Audi’s 2020 RS 6 Avant: the ultimate estate?

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The fourth-generation Audi RS 6 Avant has finally been revealed. The uber-estate boasts the expected ballistic power, with the twin-turbo eight-cylinder TFSI delivering 600PS and 800Nm, but with slightly unexpected additions: a 48V electrical system, mild hybrid drive and cylinder-on-demand technology.

The power numbers are big, but the performance figures are impressively small: 0-62mph (100km/h) in 3.6 seconds, 0-124mph in 12 seconds and a top speed limited to 155mph. That acceleration is aided by a new launch control function, which transmits power to the quattro permanent all-wheel drive system, with  drive forces distributed to the front and rear axles in a ratio of 40:60 via the all-mechanical centre differential. If one wheel slips, more drive torque automatically goes to the axle with the better traction, with up to 70% of power able to be channelled to the front wheels and up to 85% to the rear wheels.

The wheel-selective torque control function further optimises the handling, braking the wheels with reduced load on the inside of a bend slightly before they can begin to spin. The quattro sport differential shifts the drive torque when cornering at speed as required between the rear wheels, thus improving traction, stability and dynamics.

The dynamics details
The front and rear axles use a five-link design to handle the induced longitudinal and transverse forces separately, with the linkages and the subframes made mostly of aluminium. The track width is 1,668mm at the front and 1,651mm at the rear.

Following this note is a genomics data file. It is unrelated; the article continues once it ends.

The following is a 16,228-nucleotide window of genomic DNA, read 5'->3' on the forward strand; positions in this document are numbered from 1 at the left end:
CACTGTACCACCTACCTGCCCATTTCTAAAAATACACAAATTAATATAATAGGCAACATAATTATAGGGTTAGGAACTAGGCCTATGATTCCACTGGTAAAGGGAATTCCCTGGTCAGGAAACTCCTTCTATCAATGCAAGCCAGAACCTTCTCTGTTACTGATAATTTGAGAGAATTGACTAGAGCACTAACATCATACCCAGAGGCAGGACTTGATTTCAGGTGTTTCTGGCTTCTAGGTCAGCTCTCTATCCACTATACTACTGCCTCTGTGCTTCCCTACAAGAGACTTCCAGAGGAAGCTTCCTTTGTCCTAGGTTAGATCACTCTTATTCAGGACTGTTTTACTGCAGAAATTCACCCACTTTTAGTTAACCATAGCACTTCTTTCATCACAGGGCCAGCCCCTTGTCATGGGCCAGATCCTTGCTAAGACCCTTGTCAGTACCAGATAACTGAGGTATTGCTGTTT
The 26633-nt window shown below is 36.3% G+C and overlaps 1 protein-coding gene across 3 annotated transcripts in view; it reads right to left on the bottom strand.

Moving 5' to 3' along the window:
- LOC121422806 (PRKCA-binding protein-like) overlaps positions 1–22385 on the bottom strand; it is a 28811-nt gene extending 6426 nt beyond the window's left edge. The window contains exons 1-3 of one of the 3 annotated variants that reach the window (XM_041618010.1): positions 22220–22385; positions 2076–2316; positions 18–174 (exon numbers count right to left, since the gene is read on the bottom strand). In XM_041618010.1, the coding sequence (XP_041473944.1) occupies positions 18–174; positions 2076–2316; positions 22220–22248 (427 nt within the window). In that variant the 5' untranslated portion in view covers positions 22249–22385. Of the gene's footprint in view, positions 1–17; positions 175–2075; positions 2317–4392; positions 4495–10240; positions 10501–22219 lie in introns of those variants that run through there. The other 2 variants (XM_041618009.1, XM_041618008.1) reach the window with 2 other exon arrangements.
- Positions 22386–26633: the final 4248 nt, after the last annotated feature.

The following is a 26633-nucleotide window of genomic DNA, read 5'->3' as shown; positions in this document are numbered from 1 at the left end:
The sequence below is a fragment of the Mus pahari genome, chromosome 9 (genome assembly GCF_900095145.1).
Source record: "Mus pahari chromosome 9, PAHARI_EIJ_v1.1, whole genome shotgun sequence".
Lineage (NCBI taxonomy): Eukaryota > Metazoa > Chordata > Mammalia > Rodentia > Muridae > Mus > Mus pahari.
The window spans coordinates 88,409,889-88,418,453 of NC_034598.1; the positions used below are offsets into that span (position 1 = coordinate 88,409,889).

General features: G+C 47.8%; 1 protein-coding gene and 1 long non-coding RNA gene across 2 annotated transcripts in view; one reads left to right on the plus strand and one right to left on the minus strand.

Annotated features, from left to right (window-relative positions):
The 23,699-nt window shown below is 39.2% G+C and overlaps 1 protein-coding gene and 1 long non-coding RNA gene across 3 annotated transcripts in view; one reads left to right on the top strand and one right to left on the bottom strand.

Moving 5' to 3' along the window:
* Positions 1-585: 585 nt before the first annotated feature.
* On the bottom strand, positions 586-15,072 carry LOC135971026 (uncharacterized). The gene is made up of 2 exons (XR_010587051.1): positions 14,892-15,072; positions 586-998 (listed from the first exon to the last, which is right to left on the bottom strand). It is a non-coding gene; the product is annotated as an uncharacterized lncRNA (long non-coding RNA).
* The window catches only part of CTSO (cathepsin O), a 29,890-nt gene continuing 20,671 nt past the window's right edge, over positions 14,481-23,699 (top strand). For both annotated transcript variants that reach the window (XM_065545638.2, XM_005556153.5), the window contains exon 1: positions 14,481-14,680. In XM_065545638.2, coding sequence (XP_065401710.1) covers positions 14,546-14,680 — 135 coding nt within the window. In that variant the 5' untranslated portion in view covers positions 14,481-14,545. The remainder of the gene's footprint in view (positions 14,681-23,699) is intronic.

The body of the RS 6 Avant is 20mm lower than in the Audi A6 Avant with standard suspension, and at speeds of 74mph and above, it is lowered by further 10mm by the RS sport air suspension. For low-speed urban driving, a lift mode is available to raise the vehicle by 20mm.

The car also features progressive steering, with its direct ratio as standard. The system is claimed to develop “significantly” high return forces, with increasing steering angle for precise steering feedback and a newly developed power assistance system.

The driver can customise the character of the RS 6 Avant via the dynamic handling system, which has six profiles: comfort, auto, dynamic, efficiency, and the individually configurable RS-specific RS1 and RS2 modes, which can also be activated directly using the “RS Mode” steering wheel button. The dynamic handling system influences the engine and transmission management, the power steering, the suspension, the dynamic all-wheel steering, the quattro sport differential, the engine sound and the operation of the automatic air conditioning. The RS2 mode directly influences the ESC at the push of a button, with an option to completely disable the system – if you’re feeling brave….

The 2019 RS 6 Avant is fitted standard with 21in cast aluminium wheels in a 10-spoke star design, which are shod with 275/35 tyres. The newly developed RS ceramic brake system weighs around 34kg less than its steel counterpart, thus reducing unsprung mass

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About Author

Adam divides his time as an editor between the worlds of aviation and motoring. These worlds may seem a little diverse today, but autonomous technology and future urban mobility is bringing them ever-closer. Adam is also chairman of the Vehicle Dynamics International Awards.

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